The torrid summers of the past few years have been among the hottest ever recorded on our planet. American households have responded to the heat by doubling our consumption of electricity for air-conditioning since the mid-1990s. Our A/C use has, in turn, boosted greenhouse gas emissions from power plants—helping to speed global climate change and to ensure that future heat waves will be even more frequent and intense … and that we’ll soon be cranking up the air-conditioning yet another notch.
But around the country, people are starting to recognize this vicious cycle and trying to put a stop to it.
I’ve met many people from across the country who enjoy the non-air-conditioned life, even in the heart of the Sunbelt. Here in Salina, Kansas, a place where triple-digit highs are common, my wife Priti and I have lived without air-conditioning for ten years.
Air-conditioning plays an important role in protecting the more vulnerable segments of our population during heat waves. But that doesn’t warrant its lavish deployment throughout society for much of the year. Whether you live in a house on a shady lot or in a third-floor urban apartment, it’s possible to stay comfortable by reviving and updating simple hot-weather strategies that have been cast aside during the age of air-conditioning. And it can be done without costly equipment or home renovations.
The key is to focus on people-cooling, not building-cooling. Your body is constantly converting chemical energy from food into heat; hot and/or humid weather makes it harder to unload that heat. But filling a home with chilled, still, dry air around the clock is only one of the many ways by which we can help our bodies maintain their thermal balance.
Keep air circulating. Air movement is highly effective in helping you evaporate perspiration and shed heat. On a merely warm day, a breeze through an open window is enough to do the job, but in truly hot weather, especially if it’s humid, turn on a fan. Ceiling fans are good, but the direct breeze from a portable or window fan can be more effective. In summer, we have a window fan blowing directly across our bed at night.
Don’t let the morning weather forecast scare you into reaching for the A/C switch. If all of the home’s occupants are away at work or school during the day, midday temperatures are not very relevant. If you are going to be home all day, the predicted high temperature or heat index may sound menacing; however, a naturally ventilated indoor space often remains at least ten degrees cooler than the outdoor maximum, and air movement knocks a few more degrees off the temperature your body is actually sensing. In a closed-up, air-conditioned home, a thermostat set in the mid-to-upper eighties would create a suffocating environment—but with open windows and moving air, living in such temperatures is no sweat.
Change your location with the time of day and sun position. If you’re fortunate enough to have a basement, take advantage of the geothermal cooling it provides. A fan enhances the effect. And if things get really tough, there’s no need to be an absolutist. For a few hours’ break, you can quickly and fairly efficiently cool down a one-room refuge with a window air-conditioner.
Reserve sedentary activities for the hottest part of the day. When physical work is called for, just accept that you may need to wring out your shirt afterward. Don’t do your running or other exercise at three in the afternoon under a broiling sun, but don’t do it in an air-conditioned health club either. Research shows that regular exertion in the heat builds the body’s tolerance, helping you function better in hot weather.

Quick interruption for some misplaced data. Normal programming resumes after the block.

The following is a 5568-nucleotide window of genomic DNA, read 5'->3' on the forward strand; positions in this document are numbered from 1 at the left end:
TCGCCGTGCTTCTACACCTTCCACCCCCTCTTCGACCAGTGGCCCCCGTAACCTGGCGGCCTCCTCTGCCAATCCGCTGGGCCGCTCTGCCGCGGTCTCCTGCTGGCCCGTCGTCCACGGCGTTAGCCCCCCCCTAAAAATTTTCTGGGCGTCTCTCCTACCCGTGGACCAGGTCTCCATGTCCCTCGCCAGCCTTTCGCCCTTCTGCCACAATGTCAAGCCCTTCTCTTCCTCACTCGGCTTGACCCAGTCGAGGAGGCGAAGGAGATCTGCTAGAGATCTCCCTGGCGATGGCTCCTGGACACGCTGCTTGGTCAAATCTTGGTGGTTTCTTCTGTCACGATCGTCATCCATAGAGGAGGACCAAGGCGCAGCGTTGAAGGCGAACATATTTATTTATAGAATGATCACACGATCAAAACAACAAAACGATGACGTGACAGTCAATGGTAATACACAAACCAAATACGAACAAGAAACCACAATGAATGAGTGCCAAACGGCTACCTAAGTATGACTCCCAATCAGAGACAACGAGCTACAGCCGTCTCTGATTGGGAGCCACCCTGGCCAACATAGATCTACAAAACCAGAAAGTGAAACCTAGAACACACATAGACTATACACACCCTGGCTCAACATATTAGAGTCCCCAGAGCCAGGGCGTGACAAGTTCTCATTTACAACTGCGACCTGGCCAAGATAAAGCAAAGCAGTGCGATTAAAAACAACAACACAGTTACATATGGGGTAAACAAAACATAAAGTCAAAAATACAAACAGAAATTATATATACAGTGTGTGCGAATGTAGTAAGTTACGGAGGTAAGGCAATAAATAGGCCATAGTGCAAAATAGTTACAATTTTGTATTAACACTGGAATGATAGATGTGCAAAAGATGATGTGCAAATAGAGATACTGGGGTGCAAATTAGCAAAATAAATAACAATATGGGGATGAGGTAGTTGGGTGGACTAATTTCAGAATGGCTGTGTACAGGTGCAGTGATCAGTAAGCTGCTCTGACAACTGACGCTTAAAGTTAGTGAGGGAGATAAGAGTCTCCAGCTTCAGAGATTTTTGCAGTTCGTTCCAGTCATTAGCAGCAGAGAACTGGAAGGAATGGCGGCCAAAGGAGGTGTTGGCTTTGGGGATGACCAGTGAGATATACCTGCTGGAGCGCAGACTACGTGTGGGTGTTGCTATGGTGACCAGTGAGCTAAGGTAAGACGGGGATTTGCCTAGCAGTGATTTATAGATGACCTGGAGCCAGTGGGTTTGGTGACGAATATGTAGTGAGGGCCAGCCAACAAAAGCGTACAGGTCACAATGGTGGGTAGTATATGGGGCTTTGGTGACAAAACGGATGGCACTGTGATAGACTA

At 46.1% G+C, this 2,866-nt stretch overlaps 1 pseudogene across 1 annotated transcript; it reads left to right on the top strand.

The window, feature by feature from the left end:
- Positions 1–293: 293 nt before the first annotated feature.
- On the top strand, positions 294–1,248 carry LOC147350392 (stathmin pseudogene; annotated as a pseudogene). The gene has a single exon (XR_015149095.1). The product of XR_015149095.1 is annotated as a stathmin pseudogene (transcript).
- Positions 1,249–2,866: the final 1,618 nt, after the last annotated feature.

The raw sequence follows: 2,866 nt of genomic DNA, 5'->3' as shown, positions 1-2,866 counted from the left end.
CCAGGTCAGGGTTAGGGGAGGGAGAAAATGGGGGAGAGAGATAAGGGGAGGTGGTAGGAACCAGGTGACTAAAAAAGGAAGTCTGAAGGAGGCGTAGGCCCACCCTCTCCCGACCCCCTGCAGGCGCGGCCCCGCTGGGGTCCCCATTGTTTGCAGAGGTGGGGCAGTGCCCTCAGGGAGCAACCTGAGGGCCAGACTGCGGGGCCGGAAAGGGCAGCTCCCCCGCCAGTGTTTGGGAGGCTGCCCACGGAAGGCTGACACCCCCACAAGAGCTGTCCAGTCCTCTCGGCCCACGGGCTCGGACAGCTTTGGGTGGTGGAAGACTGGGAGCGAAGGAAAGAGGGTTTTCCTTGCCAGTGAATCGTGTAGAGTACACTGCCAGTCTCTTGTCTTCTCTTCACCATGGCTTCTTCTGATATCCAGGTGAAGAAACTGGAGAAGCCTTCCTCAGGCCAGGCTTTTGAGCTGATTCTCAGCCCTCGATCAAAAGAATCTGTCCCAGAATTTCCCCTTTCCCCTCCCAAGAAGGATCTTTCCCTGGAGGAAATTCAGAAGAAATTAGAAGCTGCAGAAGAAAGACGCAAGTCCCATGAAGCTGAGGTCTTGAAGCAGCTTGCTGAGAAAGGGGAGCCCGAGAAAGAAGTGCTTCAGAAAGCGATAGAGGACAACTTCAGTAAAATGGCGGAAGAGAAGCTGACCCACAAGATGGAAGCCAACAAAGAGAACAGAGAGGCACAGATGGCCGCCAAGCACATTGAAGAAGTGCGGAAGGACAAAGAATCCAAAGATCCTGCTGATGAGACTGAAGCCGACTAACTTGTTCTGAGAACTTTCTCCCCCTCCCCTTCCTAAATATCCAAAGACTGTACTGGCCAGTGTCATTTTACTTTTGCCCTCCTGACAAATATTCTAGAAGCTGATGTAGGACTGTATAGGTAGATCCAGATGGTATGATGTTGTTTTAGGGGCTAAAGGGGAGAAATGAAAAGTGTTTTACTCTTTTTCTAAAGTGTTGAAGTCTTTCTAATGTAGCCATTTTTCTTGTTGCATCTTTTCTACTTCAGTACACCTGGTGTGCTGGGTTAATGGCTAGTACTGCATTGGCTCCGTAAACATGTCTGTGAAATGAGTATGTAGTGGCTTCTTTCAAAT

Don’t make extra heat. Remember that any energy-consuming household device releases waste heat. Plan meals that involve less cooking—cut back on boiling and baking especially. Keep the dishwasher and any unneeded lights turned off. Use solar technology—a clothesline—to dry the laundry. And take cold or lukewarm showers to avoid burdening your indoor atmosphere with a big load of humidity.
Get wet. High humidity may be the enemy, but water in liquid form is an essential ally. When it’s feasible, hit the lake or local swimming pool with your friends and neighbors. When it’s not (and if water supplies are sufficient), nothing cools like the old garden hose or lawn sprinkler.
Stay near plants. Head to the woods, where it always feels cooler. Plants can cool twice, by blocking sunlight and by absorbing heat as they transpire water. If you have a yard, you can further reduce the peak indoor temperature by creating more shade [pdf]. If possible, have trees, especially to the south and west. If that’s not possible, a dense stand of other kinds of tall plants—giant reed (Arundo donax) or sunflowers, for example—can be tall enough by July to shade the sun-baked sides of the house. We have grapevines covering a couple of windows.
Bring in the night air. If, when the sun starts going down, the outdoor temperature drops below that in the house, it’s a signal to pull in some of that outdoor air. Use a whole-house or attic fan if you have one; otherwise, set up one window fan blowing in and another out.
Meet your neighbors. Especially in the evening, spend time under a shade tree, patio umbrella, or screen porch, or head for the neighborhood park. Using natural cooling can help reverse the trend toward isolation from neighbors and nature that has characterized the age of air-conditioning.
The most important adjustment to be made is not in the thermostat but in our own view of what constitutes comfort. When people say they couldn’t survive without air conditioning, they tend to be thinking about the last time they dashed from a sun-baked parking lot into a chilled home or business. But focusing on those extremes ignores a wide range of perfectly livable, pleasant environments—that come at a much lower cost to you and the planet.